Snowy owl shot at Oshkosh airport

Wittman Regional Airport runway in Oshkosh, December 1, 2017 (WLUK/Eric Peterson)

OSHKOSH (WLUK) -- The shooting of a snowy owl at the Oshkosh airport is raising concerns about why the bird was killed.

The Wittman Regional Airport director says it was a matter of safety.

But advocates for birds say the situation could have been handled better.

It's been three days since a snowy owl was shot and killed at Wittman Regional Airport, but Winnebago Audubon Society President Janet Wissink says she is still upset.

"It's emotional, you know. Bird lovers love snowy owls," said Janet Wissink, Winnebago Audubon Society President.

The big white bird was shot on Tuesday. Airport Director Peter Moll says a pilot spotted the bird in the grass less than 50 feet off the east-west runway.

"The owl did not want to move," said Peter Moll, Wittman Regional Airport Director.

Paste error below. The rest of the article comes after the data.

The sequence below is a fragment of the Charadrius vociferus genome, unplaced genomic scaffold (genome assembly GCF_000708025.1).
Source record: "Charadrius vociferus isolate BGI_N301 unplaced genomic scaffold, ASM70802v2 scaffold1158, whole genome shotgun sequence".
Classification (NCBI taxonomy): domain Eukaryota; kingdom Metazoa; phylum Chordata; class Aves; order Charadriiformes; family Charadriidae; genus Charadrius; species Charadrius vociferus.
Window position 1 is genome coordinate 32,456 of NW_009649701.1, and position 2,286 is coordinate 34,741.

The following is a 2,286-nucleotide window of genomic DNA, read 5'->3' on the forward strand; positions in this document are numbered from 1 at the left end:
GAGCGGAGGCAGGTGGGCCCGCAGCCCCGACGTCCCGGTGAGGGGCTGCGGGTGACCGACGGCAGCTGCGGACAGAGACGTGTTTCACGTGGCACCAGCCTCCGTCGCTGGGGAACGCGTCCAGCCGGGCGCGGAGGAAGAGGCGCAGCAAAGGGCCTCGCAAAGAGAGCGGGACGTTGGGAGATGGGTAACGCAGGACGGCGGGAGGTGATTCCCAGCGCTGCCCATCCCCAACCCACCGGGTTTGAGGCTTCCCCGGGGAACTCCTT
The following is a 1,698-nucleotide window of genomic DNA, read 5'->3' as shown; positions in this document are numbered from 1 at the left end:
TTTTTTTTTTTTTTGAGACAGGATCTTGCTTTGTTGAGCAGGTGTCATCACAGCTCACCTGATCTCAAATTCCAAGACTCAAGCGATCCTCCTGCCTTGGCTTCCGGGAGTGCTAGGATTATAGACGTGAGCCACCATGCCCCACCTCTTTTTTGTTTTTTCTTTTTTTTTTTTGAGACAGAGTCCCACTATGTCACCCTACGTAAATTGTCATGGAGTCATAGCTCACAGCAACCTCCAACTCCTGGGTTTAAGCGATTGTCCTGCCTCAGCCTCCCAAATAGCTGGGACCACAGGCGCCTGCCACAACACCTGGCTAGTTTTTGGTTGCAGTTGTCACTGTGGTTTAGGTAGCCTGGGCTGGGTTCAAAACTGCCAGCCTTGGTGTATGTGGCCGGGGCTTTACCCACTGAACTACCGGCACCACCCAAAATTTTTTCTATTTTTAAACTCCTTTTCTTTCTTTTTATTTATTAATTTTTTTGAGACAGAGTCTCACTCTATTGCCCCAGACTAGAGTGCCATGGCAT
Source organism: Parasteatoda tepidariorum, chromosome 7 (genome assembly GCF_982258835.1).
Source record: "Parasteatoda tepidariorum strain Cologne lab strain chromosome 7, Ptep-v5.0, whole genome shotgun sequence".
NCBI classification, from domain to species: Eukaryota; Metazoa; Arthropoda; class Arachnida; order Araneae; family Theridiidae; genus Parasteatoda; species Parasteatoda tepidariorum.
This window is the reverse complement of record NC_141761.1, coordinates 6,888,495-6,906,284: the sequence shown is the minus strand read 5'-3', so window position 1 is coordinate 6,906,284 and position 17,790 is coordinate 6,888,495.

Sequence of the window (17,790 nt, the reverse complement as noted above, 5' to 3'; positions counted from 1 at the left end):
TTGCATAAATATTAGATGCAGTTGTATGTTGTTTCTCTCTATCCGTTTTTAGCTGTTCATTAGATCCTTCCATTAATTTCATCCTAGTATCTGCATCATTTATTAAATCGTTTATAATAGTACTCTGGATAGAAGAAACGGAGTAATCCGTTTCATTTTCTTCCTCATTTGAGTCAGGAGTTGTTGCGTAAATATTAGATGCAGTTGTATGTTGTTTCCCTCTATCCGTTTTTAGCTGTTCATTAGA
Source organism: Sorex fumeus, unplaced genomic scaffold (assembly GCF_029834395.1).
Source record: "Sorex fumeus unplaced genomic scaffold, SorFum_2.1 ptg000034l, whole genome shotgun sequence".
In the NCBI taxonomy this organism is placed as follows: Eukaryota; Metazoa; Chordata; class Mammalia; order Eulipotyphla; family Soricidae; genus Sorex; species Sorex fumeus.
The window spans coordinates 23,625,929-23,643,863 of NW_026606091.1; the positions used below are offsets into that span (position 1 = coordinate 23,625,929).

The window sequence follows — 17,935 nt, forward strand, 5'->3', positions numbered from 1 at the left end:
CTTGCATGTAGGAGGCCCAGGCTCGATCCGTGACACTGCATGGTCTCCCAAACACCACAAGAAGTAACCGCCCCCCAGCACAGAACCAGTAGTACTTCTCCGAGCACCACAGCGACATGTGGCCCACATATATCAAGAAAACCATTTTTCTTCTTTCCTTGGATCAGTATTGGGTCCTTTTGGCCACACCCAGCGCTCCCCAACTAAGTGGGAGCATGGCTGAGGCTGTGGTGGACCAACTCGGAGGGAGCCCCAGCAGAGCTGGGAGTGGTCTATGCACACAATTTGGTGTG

Moll says the maintenance crew often uses a cap gun to scare birds but the truck didn't have one. They did have a shotgun.

"We did try several warning shots into the air, not near it, to maybe scare it, tried the horn on the truck too, tried that. It just wouldn't move. It's not our first choice, we always want to do the best thing to get any animal, or any bird off the airport first without having to kill it. Unfortunately because the safety issues, we had to do it this way," said Moll.

The U.S. Fish & Wildlife Service issues airports permits to shoot animals which are deemed a safety hazard. The snowy owl is on the list.

"It's kind of a last-step thing to lethally remove a bird. Non-lethal techniques are tried, and if those aren't effective, then some lethal take may be required for safety purposes," said Tom Cooper, U.S. Fish & Wildlife Service Migratory Bird Program Chief.

But Janet Wissink still wonders why. She says local bird groups could trap problem owls and relocated them elsewhere.

"Maybe we can work together to help remedy that. If we have certain people available," she said.

"We'll reach out to those organizations that have offered training and definitely talk with them about what they can do to help us," said Moll.

Moll says in his 12 years on the job, this is the first time a snowy owl has been shot at the airport.

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